Listening to Joy Division the other day, it dawned on me that I haven’t written about their signature tune, Love Will Tear Us Apart. I briefly mentioned it in my overview of their 2nd record, Closer (since it was cut from the same sessions), but haven’t given it the proper breakdown. For me, it is a bit obvious – anyone who has interacted with me will eventually know that I hold Joy Division as the standard by which all other bands are measured. Love Will Tear Us Apart lyrically deals with the issues presenting themselves between singer Ian Curtis and his wife Deborah. Written in late 1979, it was cut two times – January 1980 and March 1980, both versions making appearances on the original 7″ release (a 3rd version was remixed / released on 1995’s compilation Permanent). The version cut in March 1980 is the single version, the January 1980 version was the b-side – the instrumentation is the same, with Ian Curtis singing each cut slightly differently. Musically, it hits all the high points that Joy Division are known for – Peter Hook’s bass is prominent, Stephen Morris lays down the perfect beat and Bernard Sumner gives us melodic guitar lines (though Ian Curtis played guitar on this song when it was played live). The song was released as a single in June of 1980 and hit #13 in the UK, #42 in the US, and #1 in New Zealand (where my brother lives, smart country). It was the band’s 1st hit, and unfortunately Ian Curtis wasn’t around to revel in its success – he committed suicide in May of 1980. Much like the song itself, the song’s success was bittersweet. I’ve listened to Joy Division since I was 15 and they sound as fresh now – 22 years later – as they did the day I 1st heard them.

Moby – Come On Baby

Moby

Attack of the Killer Track! is a series that explores tracks from artists from a variety of genres. Some of the tracks were singles, some of them were obscure b-sides or long forgotten album tracks. One thing is certain – all of them are killer tracks.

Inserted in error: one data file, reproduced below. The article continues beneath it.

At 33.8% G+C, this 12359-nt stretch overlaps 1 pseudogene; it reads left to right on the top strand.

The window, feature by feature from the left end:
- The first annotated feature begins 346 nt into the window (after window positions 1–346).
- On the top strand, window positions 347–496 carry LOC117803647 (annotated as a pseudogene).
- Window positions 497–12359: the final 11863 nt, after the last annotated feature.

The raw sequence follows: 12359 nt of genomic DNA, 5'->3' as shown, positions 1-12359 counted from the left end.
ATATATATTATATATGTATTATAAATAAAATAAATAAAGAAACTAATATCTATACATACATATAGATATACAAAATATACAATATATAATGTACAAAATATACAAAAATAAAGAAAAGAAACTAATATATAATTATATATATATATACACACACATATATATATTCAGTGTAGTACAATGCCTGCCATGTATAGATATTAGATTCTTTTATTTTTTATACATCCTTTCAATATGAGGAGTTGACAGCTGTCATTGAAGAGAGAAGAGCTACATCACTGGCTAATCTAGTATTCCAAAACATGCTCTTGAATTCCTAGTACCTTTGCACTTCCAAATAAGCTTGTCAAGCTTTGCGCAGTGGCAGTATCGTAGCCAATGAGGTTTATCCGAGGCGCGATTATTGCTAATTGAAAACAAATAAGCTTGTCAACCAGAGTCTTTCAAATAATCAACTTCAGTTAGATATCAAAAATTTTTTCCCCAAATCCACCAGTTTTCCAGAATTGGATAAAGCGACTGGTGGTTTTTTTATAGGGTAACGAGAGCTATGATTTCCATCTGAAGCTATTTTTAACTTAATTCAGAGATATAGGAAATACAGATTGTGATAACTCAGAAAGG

When you think of Moby, you probably think of radio friendly electronic music. Or perhaps Eminem dissing him in his 2002 hit single Without Me (side note, part of the diss related to Moby’s age at the time which was 36. Em’s in his 40’s now. Time’s a bitch, eh Marshall?). You could think these things and you wouldn’t be wrong. If you came across Moby in the mid 90’s though, you’d be thrown into quite a bit of confusion. Fresh off 3 electronic albums released from 1992 to 1995 that were starting to make Moby a household name he decided to throw a curveball. Feeling disillusioned by the lack of positive press, Moby released a punk rock album in 1996. Animal Rights might be the most misunderstood album of the 90’s – confrontational punk / metal tunes mixed with soothing ambient instrumentals, it was confounding. It also almost destroyed Moby’s career (we all know he recovered beyond his wildest dreams). Personally, it is my favorite record that Moby has ever released. The 1st single was a cover of Mission of Burma’s That’s When I Reach For My Revolver which received a bit of radio play. The 2nd single was Come On Baby - a slab of electronic punk metal. You’ve never really heard Moby like this before – and probably never will again. Guitars rage, sound f/x overwhelm and Moby shouts lines like “Love myself with a broken-hearted love / What I never saw what do I care? / You don’t want a sick celebration love / Think about a broken time was soulless”. The single was released in late 1996 and was backed by a death metal version of Devo’s Whip It (yes, I’m serious). By 1997 Moby was back to making electronic music almost exclusively (save for the odd Joy Division cover here and there) and would hit mainstream success in 1999. Some might look back on the Animal Rights punk rock experiment as a failure – I look on it as a glorious experiment that is still exhilarating 19 years later.